We’ve seen that we put our money where our mouth is: we believe in the 7 mutant rules of the digital economy and in platform models. On one side of our own VC platform stand the startups. The goal of this article is to describe the main characteristics of the successful European startups. A bunch of elements interesting to keep in mind.
Identikits of the European Unicorns, the continent’s new digital champions
We conducted a study among the biggest European startups to understand their growth path and to identify their success patterns. Here are our findings.
Results are surprising on several aspects.
The biggest successful European startups are not based on R&D innovation
While innovation has long been considered the result of R&D activities, the study shows that the vast majority of European success stories are primarily building business model innovations.
Indeed, 63% of these companies are built on service innovation and only 37% of them on technological innovations.
Spotify or Deezer didn’t invent a new compression format: they reinvented the distribution of music. The success of Asos doesn’t come from very technological innovations but from a new way to market and sell clothes, with simpler interfaces and bigger inventory.
B2B is not the most lucrative model
Companies that sell directly to other companies seem more reassuring at first, because corporate buyers are rational beings, companies are used to paying and their needs may seem easier to identify. Yet, B2C companies account for 76 percent of successful European startups. Just remember Vente Privée, Shazam, Zalando or Skype.
We see two reasons why this is the case. First, a higher aversion to risk in the corporate world that makes it very difficult to sell innovative services or products to big companies in Europe.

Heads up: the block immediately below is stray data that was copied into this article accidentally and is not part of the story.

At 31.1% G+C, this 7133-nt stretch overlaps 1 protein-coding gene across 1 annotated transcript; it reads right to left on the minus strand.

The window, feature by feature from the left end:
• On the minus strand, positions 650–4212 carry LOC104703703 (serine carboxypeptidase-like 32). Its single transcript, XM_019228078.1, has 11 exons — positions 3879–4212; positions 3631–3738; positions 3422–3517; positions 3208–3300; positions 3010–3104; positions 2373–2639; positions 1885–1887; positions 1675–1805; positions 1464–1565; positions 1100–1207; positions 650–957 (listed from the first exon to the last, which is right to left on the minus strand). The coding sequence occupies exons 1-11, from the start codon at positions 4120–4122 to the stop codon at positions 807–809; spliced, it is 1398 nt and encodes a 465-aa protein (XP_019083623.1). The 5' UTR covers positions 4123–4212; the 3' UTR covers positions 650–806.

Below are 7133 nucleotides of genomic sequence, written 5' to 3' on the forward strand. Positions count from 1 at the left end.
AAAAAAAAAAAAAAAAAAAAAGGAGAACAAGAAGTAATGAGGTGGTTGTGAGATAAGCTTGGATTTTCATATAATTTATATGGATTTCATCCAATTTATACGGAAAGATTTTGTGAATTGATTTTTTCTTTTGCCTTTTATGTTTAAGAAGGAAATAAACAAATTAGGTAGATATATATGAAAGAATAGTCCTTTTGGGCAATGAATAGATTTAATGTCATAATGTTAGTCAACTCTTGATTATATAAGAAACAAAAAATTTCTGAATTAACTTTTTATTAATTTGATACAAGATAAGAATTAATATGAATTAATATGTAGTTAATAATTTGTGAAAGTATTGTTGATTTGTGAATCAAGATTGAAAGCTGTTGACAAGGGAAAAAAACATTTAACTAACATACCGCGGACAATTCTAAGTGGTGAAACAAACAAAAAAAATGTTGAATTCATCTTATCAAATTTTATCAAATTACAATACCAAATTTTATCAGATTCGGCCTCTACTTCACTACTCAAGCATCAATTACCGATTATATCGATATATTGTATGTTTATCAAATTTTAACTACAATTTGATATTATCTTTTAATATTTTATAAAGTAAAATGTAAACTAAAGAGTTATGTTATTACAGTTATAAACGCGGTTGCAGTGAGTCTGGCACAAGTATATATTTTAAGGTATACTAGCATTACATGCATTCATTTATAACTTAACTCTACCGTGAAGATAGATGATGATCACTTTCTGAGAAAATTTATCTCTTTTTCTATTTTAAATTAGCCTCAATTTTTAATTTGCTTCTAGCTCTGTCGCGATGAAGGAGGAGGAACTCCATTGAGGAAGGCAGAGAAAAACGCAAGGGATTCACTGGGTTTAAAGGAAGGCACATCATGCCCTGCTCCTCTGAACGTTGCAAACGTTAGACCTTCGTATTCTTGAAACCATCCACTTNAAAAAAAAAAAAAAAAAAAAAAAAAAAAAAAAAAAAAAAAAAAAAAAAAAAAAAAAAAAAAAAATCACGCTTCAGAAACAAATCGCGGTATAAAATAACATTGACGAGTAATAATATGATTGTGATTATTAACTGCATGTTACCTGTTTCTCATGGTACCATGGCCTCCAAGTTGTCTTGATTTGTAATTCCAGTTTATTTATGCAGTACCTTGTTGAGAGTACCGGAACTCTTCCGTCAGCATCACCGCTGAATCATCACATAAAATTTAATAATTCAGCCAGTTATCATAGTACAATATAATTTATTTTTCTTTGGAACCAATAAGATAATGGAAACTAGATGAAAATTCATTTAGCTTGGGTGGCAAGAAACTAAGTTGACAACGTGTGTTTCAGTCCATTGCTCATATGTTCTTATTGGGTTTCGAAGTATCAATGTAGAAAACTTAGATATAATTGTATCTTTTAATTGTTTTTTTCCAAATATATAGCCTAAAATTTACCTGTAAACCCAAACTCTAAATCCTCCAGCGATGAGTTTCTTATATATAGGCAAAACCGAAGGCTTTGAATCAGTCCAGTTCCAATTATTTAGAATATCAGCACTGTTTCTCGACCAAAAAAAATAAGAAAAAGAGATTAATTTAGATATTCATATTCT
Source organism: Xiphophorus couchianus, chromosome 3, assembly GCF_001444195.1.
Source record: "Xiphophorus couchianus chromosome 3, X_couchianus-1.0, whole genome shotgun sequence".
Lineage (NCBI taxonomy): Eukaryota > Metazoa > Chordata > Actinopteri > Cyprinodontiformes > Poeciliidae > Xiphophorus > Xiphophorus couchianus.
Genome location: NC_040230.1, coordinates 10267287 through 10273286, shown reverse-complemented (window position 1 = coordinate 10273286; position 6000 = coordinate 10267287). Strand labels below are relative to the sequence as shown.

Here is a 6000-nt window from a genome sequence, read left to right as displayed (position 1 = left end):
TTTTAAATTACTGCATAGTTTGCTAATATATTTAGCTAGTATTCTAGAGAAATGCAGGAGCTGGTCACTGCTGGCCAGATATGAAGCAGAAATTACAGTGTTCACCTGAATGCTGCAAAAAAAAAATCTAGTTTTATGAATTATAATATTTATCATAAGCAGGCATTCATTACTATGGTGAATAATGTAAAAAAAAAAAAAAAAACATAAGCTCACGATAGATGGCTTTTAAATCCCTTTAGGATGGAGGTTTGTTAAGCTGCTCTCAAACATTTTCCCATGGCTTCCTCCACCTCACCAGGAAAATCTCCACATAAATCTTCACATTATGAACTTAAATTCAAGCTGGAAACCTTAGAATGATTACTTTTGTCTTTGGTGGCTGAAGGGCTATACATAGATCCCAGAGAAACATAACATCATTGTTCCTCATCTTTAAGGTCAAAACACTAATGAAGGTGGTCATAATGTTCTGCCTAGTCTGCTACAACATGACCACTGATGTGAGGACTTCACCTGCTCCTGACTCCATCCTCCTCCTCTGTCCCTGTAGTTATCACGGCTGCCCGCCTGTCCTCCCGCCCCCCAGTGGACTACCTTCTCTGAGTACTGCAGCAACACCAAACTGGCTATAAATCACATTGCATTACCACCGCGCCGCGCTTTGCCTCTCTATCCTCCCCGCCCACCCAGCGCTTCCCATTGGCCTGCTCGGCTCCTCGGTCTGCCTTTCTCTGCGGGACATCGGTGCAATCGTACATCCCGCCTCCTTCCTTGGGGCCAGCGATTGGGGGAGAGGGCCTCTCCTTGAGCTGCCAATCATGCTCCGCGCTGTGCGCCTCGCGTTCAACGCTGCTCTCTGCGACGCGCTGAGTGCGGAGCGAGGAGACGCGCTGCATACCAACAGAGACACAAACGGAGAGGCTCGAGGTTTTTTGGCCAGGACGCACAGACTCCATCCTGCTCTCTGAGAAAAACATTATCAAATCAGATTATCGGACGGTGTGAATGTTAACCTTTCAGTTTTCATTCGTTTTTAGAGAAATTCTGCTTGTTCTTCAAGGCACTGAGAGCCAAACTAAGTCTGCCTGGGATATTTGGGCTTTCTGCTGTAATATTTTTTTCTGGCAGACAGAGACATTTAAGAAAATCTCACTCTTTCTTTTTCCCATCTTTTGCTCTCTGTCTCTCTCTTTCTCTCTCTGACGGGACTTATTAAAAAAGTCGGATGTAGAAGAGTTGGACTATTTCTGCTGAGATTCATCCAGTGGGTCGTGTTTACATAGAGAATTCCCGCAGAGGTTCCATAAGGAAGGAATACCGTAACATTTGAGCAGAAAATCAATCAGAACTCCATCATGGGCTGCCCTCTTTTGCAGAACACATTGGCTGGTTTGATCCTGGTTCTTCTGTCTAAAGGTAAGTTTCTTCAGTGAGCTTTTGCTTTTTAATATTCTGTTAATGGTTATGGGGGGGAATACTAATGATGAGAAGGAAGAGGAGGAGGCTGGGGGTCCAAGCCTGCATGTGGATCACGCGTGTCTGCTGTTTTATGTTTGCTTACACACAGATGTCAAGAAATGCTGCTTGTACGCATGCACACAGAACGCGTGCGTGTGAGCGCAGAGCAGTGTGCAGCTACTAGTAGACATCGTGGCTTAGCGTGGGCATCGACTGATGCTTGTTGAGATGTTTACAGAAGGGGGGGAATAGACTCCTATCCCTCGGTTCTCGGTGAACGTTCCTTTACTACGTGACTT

Secondly, the double benefit of B2C models: the creation of network effects and the possibility to adapt the product offering in response to the behaviour of users.
The founders of successful European startups are neither young graduates, nor forty-somethings coming out of the industry
Looking at the biographies of the founders, two parameters are blindingly obvious. The first is the average age. Founders of European digital companies with a valuation over €100 million are on average 32 when they founded their startup.
The second is related to founders’ previous experience. While most founders had between 2–4 years of work experience before they founded their startup, this experience was mostly entrepreneurial: 61 percent of the companies are founded by at least one serial entrepreneur.
Success stories don’t all end with a trade sale to a major player of the traditional economy
While exits are mainly through trade sales (56%), a substantial 44% lead to an initial public offering (IPO) in their domestic market or in the US.
Among the trade sales, it is interesting to note that most of them are to a player of the new economy, including Apple, Tripadvisor, Kayak, Groupon, Facebook, Microsoft, Google, Amazon or Yahoo! The most active industries in the traditional economy are media (Axel Springer in particular), banking & insurance.
Don’t forget Europe!
It would be very interesting to compare these figures with the US ones. At daphni, we believe that the DNA of European startups are not the same as in the US.
However specific may be the European rules, Europe as a playground is getting incredibly vibrant. And as Fred Wilson said recently, “there have been 24 billion dollar plus exits in Europe in the last five years with probably a hundredth of the VC dollars at work in Europe vs the US”.
Our conclusion is that Europe has never been such a great place to invest in promising startups. More, we have highlighted some patterns: R&D efforts are not always paying off, successful entrepreneurs are serial ones, young but not just coming out of school and BtoC models are the most scaling ones.
Yet, we know that patterns sometimes lie and that the biggest successes come from black swans. So we keep watching everywhere talent is.